When Marquetta Atkins was hired in 2015 by the Wichita Urban League to run its Education and Youth Empowerment programs, she was told she had a month to develop a summer camp for high-schoolers.

The summer camp had to offer activities to the kids that would benefit them throughout life.

Atkins, a Wichita State University graduate, quickly developed a plan for the camp and pitched it to area high schools.

The goal of Camp Destination Innovation was to expose young people to a variety of career options and explore strategies for entrepreneurship and community involvement. "We want them to become comfortable being in spaces where they may have never been," Atkins said in a statement.

Campers are introduced to the concepts of entrepreneurship – identifying a need for a new product and learning how to produce, market and sell that product. Campers present their product concepts at their very own mini trade show and in a “Shark Tank”-style critique group.

Enrollment is limited to three dozen students each year. The program runs for several weeks in June.

Most of the campers are set to be first-generation college students, and Atkins said she wants the camp to empower youth to see bigger possibilities for themselves.

“Atkins teaches the campers both entrepreneurial and life skills, such as being able to deliver prepared speeches before large audiences, as well as cooperating with others,” attorney Robert Litan wrote about Atkins in The Wichita Eagle. “She does this through classroom instruction on such things as how to launch a business or write software code, and by completing group projects.”

In 2017, she began operating the camp independent of the Urban League, with financial support from the local Entrepreneurship Task Force, e2e and Bank of America.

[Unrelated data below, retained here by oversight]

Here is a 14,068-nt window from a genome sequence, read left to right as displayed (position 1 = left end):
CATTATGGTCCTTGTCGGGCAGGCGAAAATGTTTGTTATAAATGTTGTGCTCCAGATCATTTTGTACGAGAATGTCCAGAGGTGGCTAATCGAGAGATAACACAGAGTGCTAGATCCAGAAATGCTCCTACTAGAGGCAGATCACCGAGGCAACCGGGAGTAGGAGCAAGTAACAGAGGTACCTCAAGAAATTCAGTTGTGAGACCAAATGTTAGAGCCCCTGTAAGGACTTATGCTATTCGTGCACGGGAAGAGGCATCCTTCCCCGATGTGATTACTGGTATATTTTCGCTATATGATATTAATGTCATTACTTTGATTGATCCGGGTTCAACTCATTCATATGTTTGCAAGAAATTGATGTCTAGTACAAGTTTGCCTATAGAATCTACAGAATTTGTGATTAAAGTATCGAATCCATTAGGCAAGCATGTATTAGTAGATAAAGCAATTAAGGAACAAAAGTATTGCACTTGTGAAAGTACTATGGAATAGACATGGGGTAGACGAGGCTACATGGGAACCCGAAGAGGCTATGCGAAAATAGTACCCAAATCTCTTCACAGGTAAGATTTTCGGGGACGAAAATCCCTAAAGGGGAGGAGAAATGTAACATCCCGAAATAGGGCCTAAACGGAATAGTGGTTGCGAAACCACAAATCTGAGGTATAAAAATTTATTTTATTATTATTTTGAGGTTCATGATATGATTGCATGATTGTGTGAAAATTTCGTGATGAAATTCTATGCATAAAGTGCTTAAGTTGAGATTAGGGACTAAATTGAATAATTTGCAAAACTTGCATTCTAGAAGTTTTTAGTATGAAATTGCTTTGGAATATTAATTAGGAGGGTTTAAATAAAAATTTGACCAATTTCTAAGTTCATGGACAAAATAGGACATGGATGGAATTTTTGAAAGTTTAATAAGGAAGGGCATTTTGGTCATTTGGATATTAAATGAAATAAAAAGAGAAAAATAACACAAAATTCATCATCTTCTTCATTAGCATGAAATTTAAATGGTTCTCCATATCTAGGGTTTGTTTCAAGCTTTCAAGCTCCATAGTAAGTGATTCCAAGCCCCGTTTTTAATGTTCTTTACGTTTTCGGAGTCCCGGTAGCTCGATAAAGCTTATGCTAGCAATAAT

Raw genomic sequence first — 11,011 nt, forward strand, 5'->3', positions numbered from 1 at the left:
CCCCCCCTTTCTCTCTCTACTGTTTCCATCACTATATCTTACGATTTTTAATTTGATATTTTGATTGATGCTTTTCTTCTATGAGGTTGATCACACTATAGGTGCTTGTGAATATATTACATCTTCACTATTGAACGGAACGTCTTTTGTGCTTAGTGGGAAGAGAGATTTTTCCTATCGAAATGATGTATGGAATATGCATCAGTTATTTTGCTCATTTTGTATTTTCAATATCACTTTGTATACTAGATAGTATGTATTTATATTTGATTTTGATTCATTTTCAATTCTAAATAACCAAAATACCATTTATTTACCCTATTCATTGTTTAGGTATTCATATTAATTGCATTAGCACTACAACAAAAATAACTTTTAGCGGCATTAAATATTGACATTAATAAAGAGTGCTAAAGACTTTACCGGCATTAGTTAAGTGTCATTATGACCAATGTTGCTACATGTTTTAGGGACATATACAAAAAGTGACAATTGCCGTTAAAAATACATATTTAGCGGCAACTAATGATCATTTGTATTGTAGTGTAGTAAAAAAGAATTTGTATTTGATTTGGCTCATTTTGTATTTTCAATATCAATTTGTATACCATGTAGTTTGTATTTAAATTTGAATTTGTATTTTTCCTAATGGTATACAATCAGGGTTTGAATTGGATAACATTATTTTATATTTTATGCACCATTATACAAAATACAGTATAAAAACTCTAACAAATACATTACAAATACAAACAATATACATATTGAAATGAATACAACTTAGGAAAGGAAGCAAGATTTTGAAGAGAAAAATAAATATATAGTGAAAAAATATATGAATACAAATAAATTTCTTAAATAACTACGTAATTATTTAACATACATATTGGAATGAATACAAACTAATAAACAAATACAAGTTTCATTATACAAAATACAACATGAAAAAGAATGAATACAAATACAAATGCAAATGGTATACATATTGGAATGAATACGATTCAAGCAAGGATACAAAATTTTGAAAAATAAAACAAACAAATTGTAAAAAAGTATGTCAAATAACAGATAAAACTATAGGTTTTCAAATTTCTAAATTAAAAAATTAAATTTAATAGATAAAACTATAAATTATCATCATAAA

Atkins said it was a challenge each year to find classroom accommodations for the camp.

This year, Camp Destination Innovation received an anonymous donation from the Wichita Community Foundation, and the WSU College of Engineering stepped up to host.

The focus on entrepreneurship complemented the college’s usual roster of summer camps focused on robotics, computer coding and engineering.

The college provided classroom space and laptops, as well as instruction by Gary Brooking, an engineering faculty member.

This year's campers attended 1 Million Cups Wichita, a weekly event designed to connect budding entrepreneurs over coffee; visited the Wichita Regional Chamber of Commerce, the Kansas Leadership Center, Koch Industries, and Youth Entrepreneurs of Kansas. They designed and printed T-shirts at MakeICT, which they sold at the Juneteenth ICT community gathering. Campers also spent one day shadowing individual entrepreneurs. There were also guest speakers.

“These kids are amazing,” Atkins said.

One of the camp's alumni, Kevin Dao, a 2018 graduate of Wichita's Southeast High, won Wichita State University’s most prestigious scholarship, the Harry Gore Memorial Scholarship, worth $64,000.

“[The camp and Youth Empowerment program] creates so many opportunities for high-schoolers. And there’s a ripple effect in the community,” Dao said. “Entrepreneurs like me are being homegrown. This scholarship allows me to stay in my community and make an impact.”

Dao is following Atkins’s example of community engagement.

She is the creator of WeKan! (Women Entrepreneurs of Kansas) and is community resources director for the local non-profit The Seed House. In 2017, she received the Urban Professionals Dream Chaser's Civic Engagement Award for her work in promoting entrepreneurship to youth and women. A few months ago she led the first EmpowerHer Conference in Wichita.

Oct. 27, Atkins will receive the “Ronald Walters Leadership” award from the Wichita Branch NAACP.

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